$evm.root['tenant'].default_miq_group_id = 17   (type: Fixnum)
$evm.root['tenant'].description = Engineering   (type: String)
$evm.root['tenant'].divisible = true   (type: TrueClass)
$evm.root['tenant'].domain = nil
$evm.root['tenant'].id = 2   (type: Fixnum)
$evm.root['tenant'].login_logo_content_type = nil
$evm.root['tenant'].login_logo_file_name = nil
$evm.root['tenant'].login_logo_file_size = nil
$evm.root['tenant'].login_logo_updated_at = nil
$evm.root['tenant'].login_text = nil
$evm.root['tenant'].logo_content_type = nil
$evm.root['tenant'].logo_file_name = nil
$evm.root['tenant'].logo_file_size = nil
$evm.root['tenant'].logo_updated_at = nil
$evm.root['tenant'].name = Engineering   (type: String)
$evm.root['tenant'].subdomain = nil
$evm.root['tenant'].use_config_for_attributes = false   (type: FalseClass)
--- end of attributes ---
--- virtual columns follow ---
$evm.root['tenant'].allocated_memory = 6442450944   (type: Fixnum)
$evm.root['tenant'].allocated_storage = 161061273600   (type: Fixnum)
$evm.root['tenant'].allocated_vcpu = 3   (type: Fixnum)
$evm.root['tenant'].display_type = Tenant   (type: String)
$evm.root['tenant'].parent_name = Bit63   (type: String)
$evm.root['tenant'].provisioned_storage = 167503724544   (type: Fixnum)
$evm.root['tenant'].region_description = Region 0   (type: String)
$evm.root['tenant'].region_number = 0   (type: Fixnum)
--- end of virtual columns ---
--- associations follow ---
$evm.root['tenant'].ae_domains (type: Association)
$evm.root['tenant'].ext_management_systems (type: Association)
$evm.root['tenant'].miq_groups (type: Association)
$evm.root['tenant'].miq_request_tasks (type: Association)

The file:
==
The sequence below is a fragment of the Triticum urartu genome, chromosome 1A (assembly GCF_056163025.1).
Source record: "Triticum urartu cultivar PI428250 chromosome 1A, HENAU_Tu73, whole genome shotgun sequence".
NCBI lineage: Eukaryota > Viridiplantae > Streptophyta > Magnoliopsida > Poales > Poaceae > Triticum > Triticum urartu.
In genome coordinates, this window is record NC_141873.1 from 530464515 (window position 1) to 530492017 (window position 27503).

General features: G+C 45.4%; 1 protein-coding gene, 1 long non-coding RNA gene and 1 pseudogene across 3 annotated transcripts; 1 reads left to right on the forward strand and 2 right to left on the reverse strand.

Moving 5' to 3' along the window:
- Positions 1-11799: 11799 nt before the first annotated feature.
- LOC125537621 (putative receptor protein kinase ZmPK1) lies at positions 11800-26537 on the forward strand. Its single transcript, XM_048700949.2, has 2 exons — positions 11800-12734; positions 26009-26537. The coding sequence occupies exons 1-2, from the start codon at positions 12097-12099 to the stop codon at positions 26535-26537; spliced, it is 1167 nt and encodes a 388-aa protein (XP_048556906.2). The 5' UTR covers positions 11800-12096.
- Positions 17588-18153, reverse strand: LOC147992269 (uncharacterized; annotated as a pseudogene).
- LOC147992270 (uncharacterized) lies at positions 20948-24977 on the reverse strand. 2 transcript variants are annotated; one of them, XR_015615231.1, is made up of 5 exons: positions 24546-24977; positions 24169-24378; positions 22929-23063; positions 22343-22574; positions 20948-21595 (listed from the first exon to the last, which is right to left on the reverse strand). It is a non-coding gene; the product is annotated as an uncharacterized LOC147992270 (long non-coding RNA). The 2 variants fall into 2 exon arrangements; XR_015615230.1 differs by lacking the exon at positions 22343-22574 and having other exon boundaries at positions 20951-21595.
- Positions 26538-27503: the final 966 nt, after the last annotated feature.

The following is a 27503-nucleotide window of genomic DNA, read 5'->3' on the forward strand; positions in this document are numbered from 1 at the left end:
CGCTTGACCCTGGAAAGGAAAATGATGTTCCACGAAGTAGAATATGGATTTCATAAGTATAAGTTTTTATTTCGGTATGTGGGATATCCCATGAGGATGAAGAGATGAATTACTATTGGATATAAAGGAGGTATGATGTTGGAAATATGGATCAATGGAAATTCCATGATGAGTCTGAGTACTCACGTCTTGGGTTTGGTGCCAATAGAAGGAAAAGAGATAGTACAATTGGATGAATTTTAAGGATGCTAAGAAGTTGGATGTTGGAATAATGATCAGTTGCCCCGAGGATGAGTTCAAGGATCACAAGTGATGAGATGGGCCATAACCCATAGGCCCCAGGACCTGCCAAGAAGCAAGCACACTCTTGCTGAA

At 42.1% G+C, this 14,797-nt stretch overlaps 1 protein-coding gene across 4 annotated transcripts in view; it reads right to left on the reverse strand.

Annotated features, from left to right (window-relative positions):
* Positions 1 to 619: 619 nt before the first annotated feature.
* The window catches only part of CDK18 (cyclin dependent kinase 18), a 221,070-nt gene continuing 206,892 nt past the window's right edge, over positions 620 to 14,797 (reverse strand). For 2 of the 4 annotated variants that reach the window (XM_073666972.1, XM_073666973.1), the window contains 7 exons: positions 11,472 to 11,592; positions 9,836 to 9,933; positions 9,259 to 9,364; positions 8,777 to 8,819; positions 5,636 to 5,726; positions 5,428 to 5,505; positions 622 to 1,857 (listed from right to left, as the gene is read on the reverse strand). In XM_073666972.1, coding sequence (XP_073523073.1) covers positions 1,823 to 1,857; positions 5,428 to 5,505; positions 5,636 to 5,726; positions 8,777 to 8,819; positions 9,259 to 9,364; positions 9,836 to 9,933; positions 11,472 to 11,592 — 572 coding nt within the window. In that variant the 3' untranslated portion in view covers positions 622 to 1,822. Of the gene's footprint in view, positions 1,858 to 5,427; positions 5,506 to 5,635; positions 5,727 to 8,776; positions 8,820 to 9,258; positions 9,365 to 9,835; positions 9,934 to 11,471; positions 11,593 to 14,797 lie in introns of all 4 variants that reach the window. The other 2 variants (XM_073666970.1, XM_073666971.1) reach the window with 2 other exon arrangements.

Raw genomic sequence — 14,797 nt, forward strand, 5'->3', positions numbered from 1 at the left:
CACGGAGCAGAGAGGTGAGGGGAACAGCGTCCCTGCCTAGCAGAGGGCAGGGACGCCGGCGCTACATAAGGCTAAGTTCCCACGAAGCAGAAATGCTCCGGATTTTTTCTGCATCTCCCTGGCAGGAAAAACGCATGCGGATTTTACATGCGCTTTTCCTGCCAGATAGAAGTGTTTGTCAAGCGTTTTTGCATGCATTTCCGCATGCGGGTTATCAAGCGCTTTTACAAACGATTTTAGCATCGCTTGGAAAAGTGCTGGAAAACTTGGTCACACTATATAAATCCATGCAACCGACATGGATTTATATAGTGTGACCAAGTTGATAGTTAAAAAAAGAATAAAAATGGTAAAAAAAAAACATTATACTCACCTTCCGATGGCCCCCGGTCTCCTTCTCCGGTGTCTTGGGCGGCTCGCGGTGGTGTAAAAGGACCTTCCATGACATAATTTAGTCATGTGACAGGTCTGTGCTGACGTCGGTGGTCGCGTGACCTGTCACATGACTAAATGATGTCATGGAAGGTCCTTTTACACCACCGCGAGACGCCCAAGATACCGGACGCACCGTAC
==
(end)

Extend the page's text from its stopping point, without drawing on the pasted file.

$evm.root['tenant'].miq_requests (type: Association)
$evm.root['tenant'].miq_templates (type: Association)
$evm.root['tenant'].providers (type: Association (empty))
$evm.root['tenant'].service_templates (type: Association)
$evm.root['tenant'].services (type: Association)
$evm.root['tenant'].tenant_quotas (type: Association)
$evm.root['tenant'].users (type: Association)
$evm.root['tenant'].vm_or_templates (type: Association)
$evm.root['tenant'].vms (type: Association)
--- end of associations ---

All of the useful service models that we interact with when automation scripting (such as miq_group, vm, or service for example) have a tenant_id attribute and a tenant association that we can use to determine tenant ownership, or retrieve the corresponding tenant object.

Tenant Domains

A tenant user with an RBAC role of EvmRole-administrator or equivalent can create a tenant-specific Automate domain. Such domains are useful for creating tenant-specific workflows, or to override wider organizational Automate schemes such as a VM naming policy.

A tenant domain will be visible and editable to all tenant users who have access to the Automate Explorer. The domain will appear visible but locked to any users in a child tenant who have access to the Automate Explorer.

Figure 2. Automate explorer view from an Engineering domain Administrator

The domain will not be visible to any users in a parent tenant who have access to the Automate Explorer (even if they have an RBAC role of EvmRole-super_administrator or equivalent).

Figure 3. Automate explorer view from a Bit63 domain Super Administrator

Tenant domains follow the same priority order as any other Automate domains, although only unlocked domains can be re-ordered in priority.

Writing Automate Code to be Tenant-Aware